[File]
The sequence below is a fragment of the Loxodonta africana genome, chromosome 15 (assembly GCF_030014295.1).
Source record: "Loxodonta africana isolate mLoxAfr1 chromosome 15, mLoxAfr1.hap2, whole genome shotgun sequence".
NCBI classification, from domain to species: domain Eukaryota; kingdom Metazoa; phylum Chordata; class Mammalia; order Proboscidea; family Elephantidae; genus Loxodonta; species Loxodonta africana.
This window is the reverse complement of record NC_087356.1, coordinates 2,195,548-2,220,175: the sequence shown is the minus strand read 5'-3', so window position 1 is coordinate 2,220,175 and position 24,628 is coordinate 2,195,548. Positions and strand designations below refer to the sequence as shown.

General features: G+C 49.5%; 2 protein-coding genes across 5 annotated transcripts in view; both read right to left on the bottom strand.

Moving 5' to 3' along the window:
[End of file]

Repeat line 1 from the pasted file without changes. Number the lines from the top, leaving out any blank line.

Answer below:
The sequence below is a fragment of the Loxodonta africana genome, chromosome 15 (assembly GCF_030014295.1).